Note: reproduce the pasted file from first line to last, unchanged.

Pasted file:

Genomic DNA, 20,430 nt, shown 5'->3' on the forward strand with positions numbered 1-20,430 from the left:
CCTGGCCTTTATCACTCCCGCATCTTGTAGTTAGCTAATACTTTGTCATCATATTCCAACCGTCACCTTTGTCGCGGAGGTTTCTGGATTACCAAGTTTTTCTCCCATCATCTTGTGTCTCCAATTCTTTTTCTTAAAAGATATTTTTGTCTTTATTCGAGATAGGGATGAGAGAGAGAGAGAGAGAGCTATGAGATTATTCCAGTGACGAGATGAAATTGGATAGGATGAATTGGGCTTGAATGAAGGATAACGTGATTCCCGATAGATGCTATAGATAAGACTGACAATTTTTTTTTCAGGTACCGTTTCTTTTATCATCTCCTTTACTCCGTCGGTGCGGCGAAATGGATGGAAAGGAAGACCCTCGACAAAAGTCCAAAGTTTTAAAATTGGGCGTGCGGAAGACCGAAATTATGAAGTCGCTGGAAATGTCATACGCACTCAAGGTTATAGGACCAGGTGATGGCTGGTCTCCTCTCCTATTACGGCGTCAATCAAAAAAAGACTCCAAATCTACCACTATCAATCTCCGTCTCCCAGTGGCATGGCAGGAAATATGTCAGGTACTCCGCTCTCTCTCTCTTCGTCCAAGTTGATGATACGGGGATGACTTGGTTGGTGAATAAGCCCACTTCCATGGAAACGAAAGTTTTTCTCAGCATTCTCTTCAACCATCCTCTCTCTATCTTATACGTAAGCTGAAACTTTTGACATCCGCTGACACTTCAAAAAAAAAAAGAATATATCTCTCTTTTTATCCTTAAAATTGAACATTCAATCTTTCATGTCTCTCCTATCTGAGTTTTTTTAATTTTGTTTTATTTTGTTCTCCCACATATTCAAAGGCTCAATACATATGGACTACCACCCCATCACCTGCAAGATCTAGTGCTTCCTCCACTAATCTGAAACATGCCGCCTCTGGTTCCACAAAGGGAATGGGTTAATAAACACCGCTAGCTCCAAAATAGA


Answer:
Genomic DNA, 20,430 nt, shown 5'->3' on the forward strand with positions numbered 1-20,430 from the left:
CCTGGCCTTTATCACTCCCGCATCTTGTAGTTAGCTAATACTTTGTCATCATATTCCAACCGTCACCTTTGTCGCGGAGGTTTCTGGATTACCAAGTTTTTCTCCCATCATCTTGTGTCTCCAATTCTTTTTCTTAAAAGATATTTTTGTCTTTATTCGAGATAGGGATGAGAGAGAGAGAGAGAGAGCTATGAGATTATTCCAGTGACGAGATGAAATTGGATAGGATGAATTGGGCTTGAATGAAGGATAACGTGATTCCCGATAGATGCTATAGATAAGACTGACAATTTTTTTTTCAGGTACCGTTTCTTTTATCATCTCCTTTACTCCGTCGGTGCGGCGAAATGGATGGAAAGGAAGACCCTCGACAAAAGTCCAAAGTTTTAAAATTGGGCGTGCGGAAGACCGAAATTATGAAGTCGCTGGAAATGTCATACGCACTCAAGGTTATAGGACCAGGTGATGGCTGGTCTCCTCTCCTATTACGGCGTCAATCAAAAAAAGACTCCAAATCTACCACTATCAATCTCCGTCTCCCAGTGGCATGGCAGGAAATATGTCAGGTACTCCGCTCTCTCTCTCTTCGTCCAAGTTGATGATACGGGGATGACTTGGTTGGTGAATAAGCCCACTTCCATGGAAACGAAAGTTTTTCTCAGCATTCTCTTCAACCATCCTCTCTCTATCTTATACGTAAGCTGAAACTTTTGACATCCGCTGACACTTCAAAAAAAAAAAGAATATATCTCTCTTTTTATCCTTAAAATTGAACATTCAATCTTTCATGTCTCTCCTATCTGAGTTTTTTTAATTTTGTTTTATTTTGTTCTCCCACATATTCAAAGGCTCAATACATATGGACTACCACCCCATCACCTGCAAGATCTAGTGCTTCCTCCACTAATCTGAAACATGCCGCCTCTGGTTCCACAAAGGGAATGGGTTAATAAACACCGCTAGCTCCAAAATAGA